I generally don't have anything to drink at art-show openings until I have taken the bulk of the pictures I have scouted out to take, since I don't want to have to put my drink down if I see something I had not anticipated fotograffing.


Tho this foto may look as tho it's fuzzy, that is an illusion. What actually happened is that I took this picture with flash on, and the shadow on the far wall appears as tho a fuzzy edge to the objects closer in.

You can check Aljira's website for the closing date of each of the shows now on view. I found all of them worth seeing. You might too.


This weird eye in a pyramid may seem vaguely familiar, tho screwy. See below for what it relates back to.

I do not see on the website any information about admission fees. The charge used to be $3 per person, but perhaps admission is now free. If that is the case, (a) Aljira's website should state that explicitly and (b) Bank of America's "Museums on Us" program, which offers free admission to institutions including Aljira, offers NO advantage to visitors.


I'd like to interview Victor Davson, principal of Aljira, about his long involvement with Newark arts and where he sees the city — and not just Newark arts — headed in the near, medium, and long-term. That's one of many topics I would like to address in future posts to this blog. Indeed, I think I might like to establish a Newark audio podcast, but there may be too much to learn and do for that to happen anytime soon. Of course, if anyone among the visitors to this blog knows everything about podcasts and would like to help establish a "Newark USA" podcast, I'd be glad to hear from him or her (via email to resurgencecity @ aol.com [less spaces, of course].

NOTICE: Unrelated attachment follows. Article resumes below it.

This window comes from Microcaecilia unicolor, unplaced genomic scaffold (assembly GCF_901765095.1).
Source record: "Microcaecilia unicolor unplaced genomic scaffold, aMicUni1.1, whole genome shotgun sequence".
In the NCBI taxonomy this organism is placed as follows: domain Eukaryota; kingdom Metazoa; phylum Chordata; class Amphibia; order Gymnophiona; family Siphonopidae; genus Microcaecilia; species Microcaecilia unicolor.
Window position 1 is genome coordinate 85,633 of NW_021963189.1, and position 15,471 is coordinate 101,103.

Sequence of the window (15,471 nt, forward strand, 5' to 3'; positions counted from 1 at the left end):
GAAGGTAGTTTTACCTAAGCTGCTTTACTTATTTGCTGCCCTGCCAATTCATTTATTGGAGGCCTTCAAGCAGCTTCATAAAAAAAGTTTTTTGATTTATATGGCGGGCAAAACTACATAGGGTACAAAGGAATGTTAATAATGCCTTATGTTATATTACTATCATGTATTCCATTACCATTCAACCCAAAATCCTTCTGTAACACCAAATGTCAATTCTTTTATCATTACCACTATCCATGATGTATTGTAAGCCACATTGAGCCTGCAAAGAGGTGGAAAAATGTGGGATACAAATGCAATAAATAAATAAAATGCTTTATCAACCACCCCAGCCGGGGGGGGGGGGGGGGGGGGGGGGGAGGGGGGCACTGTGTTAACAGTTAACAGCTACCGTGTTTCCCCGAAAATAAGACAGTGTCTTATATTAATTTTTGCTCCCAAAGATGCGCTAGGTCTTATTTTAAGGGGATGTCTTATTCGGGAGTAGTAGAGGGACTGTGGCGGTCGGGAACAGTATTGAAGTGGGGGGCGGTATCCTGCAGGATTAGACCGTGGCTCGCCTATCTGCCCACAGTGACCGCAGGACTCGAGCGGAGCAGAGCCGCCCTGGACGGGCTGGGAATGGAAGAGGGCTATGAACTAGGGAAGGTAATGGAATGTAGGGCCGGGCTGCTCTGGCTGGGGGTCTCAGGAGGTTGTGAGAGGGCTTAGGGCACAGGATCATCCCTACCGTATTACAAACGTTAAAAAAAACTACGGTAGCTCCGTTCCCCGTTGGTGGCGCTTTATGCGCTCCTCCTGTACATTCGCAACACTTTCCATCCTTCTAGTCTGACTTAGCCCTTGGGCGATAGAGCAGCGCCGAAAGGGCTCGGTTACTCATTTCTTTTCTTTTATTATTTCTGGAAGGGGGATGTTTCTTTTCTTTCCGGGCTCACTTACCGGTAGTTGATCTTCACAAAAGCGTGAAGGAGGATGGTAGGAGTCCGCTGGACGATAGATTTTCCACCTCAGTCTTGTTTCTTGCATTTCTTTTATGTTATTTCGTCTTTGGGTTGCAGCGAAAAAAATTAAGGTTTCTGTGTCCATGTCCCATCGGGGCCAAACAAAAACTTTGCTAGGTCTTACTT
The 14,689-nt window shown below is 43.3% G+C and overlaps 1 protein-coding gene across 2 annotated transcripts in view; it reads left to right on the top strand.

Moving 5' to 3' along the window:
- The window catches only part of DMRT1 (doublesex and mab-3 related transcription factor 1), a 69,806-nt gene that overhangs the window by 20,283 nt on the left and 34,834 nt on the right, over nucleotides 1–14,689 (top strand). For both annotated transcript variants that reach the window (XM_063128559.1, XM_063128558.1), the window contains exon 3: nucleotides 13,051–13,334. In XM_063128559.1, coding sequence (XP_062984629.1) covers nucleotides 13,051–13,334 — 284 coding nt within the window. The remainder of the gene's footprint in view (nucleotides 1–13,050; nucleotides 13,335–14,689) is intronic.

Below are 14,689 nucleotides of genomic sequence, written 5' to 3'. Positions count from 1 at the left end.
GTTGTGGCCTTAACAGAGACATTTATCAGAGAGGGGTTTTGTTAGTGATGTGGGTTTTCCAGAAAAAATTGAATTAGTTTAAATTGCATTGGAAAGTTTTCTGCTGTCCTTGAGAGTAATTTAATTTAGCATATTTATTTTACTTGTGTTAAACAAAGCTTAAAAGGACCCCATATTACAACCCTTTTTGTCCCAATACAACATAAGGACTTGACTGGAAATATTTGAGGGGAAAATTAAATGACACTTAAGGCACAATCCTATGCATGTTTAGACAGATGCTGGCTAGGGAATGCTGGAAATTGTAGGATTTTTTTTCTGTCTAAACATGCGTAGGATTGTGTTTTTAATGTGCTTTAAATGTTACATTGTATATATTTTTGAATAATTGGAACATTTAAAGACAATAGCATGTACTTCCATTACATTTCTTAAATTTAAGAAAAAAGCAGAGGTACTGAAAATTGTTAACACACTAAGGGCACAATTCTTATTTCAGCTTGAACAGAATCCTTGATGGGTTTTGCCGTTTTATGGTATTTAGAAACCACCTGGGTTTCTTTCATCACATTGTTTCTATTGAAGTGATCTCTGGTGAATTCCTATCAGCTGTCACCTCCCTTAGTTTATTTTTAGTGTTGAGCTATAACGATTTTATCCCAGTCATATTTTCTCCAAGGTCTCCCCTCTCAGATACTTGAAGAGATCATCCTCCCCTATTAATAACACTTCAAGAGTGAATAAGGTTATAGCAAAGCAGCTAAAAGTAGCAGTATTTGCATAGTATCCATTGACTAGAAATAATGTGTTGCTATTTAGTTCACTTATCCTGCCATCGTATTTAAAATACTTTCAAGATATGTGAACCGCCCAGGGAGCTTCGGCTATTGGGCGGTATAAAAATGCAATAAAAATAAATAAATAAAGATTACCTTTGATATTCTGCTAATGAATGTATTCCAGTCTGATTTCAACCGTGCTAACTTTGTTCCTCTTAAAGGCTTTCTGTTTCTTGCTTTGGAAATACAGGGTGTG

Closer view of the actual U.S. currency eye in a pyramid.

Tuesday, April 14, 2015

Last, First


Flash foto of planter with spring flowers in Military Park, Downtown.

I do not intend this post to be a sociopolitical or economic lecture about "last hired, first fired" or Jesus's injunction, "So the last will be first, and the first will be last." Rather, I am just trying to cope with some 283 fotoes I have taken since April 5th. I doubt there are many people out there who have to deal with so many fotos in so short a space of time. I have seen old movie footage in which professional fotografers shoot dozens and dozens of fotos in a few minutes with auto-advance mechanisms on their camera, and have seen contact prints from the many negatives that such fotografers shot. But it never made any sense to me to take a foto 1 second after another essentially identical foto. Rather, when I take more than one foto, framed in exactly the same way, I make a meaningful distinction, mainly between a picture taken with flash or without. I thus generally ask people of whom I want to make a permanent portrait, to pose for two pix, one with and one without flash. My Portraits album on Picasa shows the results. No one has ever refused to have two pictures taken rather than one.